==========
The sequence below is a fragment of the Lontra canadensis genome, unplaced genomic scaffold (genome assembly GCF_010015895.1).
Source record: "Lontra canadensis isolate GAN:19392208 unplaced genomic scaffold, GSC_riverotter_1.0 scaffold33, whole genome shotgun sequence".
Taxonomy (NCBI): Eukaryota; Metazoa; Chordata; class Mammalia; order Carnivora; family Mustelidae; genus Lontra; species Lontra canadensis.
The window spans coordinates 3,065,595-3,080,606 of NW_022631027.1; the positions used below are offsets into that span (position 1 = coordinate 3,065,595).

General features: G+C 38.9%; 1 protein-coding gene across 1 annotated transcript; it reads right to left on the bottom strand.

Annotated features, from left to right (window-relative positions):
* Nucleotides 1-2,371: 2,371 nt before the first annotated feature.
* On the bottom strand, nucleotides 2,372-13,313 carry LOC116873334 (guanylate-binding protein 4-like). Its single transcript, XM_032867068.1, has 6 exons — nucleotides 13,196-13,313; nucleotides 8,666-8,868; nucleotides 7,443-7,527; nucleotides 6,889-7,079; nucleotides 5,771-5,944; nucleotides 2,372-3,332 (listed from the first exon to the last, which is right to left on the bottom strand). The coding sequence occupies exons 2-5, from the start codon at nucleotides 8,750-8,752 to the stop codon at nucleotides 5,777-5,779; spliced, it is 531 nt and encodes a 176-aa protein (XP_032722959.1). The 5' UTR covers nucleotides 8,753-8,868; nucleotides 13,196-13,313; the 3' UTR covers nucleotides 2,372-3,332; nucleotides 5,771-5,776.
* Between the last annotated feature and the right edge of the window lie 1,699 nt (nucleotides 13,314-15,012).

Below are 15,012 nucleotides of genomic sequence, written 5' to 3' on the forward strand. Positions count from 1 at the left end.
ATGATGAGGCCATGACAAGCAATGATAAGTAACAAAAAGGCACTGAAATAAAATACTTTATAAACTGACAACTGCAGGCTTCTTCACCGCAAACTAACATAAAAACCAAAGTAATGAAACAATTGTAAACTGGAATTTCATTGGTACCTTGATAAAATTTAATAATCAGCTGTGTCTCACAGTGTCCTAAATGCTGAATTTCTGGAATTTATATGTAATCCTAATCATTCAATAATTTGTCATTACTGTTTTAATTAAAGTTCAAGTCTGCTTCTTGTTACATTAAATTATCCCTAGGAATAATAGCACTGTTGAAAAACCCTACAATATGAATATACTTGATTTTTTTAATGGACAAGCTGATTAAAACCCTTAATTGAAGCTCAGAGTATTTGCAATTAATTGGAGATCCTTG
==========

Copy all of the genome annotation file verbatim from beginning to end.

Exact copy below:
The sequence below is a fragment of the Lontra canadensis genome, unplaced genomic scaffold (genome assembly GCF_010015895.1).
Source record: "Lontra canadensis isolate GAN:19392208 unplaced genomic scaffold, GSC_riverotter_1.0 scaffold33, whole genome shotgun sequence".
Taxonomy (NCBI): Eukaryota; Metazoa; Chordata; class Mammalia; order Carnivora; family Mustelidae; genus Lontra; species Lontra canadensis.
The window spans coordinates 3,065,595-3,080,606 of NW_022631027.1; the positions used below are offsets into that span (position 1 = coordinate 3,065,595).

General features: G+C 38.9%; 1 protein-coding gene across 1 annotated transcript; it reads right to left on the bottom strand.

Annotated features, from left to right (window-relative positions):
* Nucleotides 1-2,371: 2,371 nt before the first annotated feature.
* On the bottom strand, nucleotides 2,372-13,313 carry LOC116873334 (guanylate-binding protein 4-like). Its single transcript, XM_032867068.1, has 6 exons — nucleotides 13,196-13,313; nucleotides 8,666-8,868; nucleotides 7,443-7,527; nucleotides 6,889-7,079; nucleotides 5,771-5,944; nucleotides 2,372-3,332 (listed from the first exon to the last, which is right to left on the bottom strand). The coding sequence occupies exons 2-5, from the start codon at nucleotides 8,750-8,752 to the stop codon at nucleotides 5,777-5,779; spliced, it is 531 nt and encodes a 176-aa protein (XP_032722959.1). The 5' UTR covers nucleotides 8,753-8,868; nucleotides 13,196-13,313; the 3' UTR covers nucleotides 2,372-3,332; nucleotides 5,771-5,776.
* Between the last annotated feature and the right edge of the window lie 1,699 nt (nucleotides 13,314-15,012).

Below are 15,012 nucleotides of genomic sequence, written 5' to 3' on the forward strand. Positions count from 1 at the left end.
ATGATGAGGCCATGACAAGCAATGATAAGTAACAAAAAGGCACTGAAATAAAATACTTTATAAACTGACAACTGCAGGCTTCTTCACCGCAAACTAACATAAAAACCAAAGTAATGAAACAATTGTAAACTGGAATTTCATTGGTACCTTGATAAAATTTAATAATCAGCTGTGTCTCACAGTGTCCTAAATGCTGAATTTCTGGAATTTATATGTAATCCTAATCATTCAATAATTTGTCATTACTGTTTTAATTAAAGTTCAAGTCTGCTTCTTGTTACATTAAATTATCCCTAGGAATAATAGCACTGTTGAAAAACCCTACAATATGAATATACTTGATTTTTTTAATGGACAAGCTGATTAAAACCCTTAATTGAAGCTCAGAGTATTTGCAATTAATTGGAGATCCTTG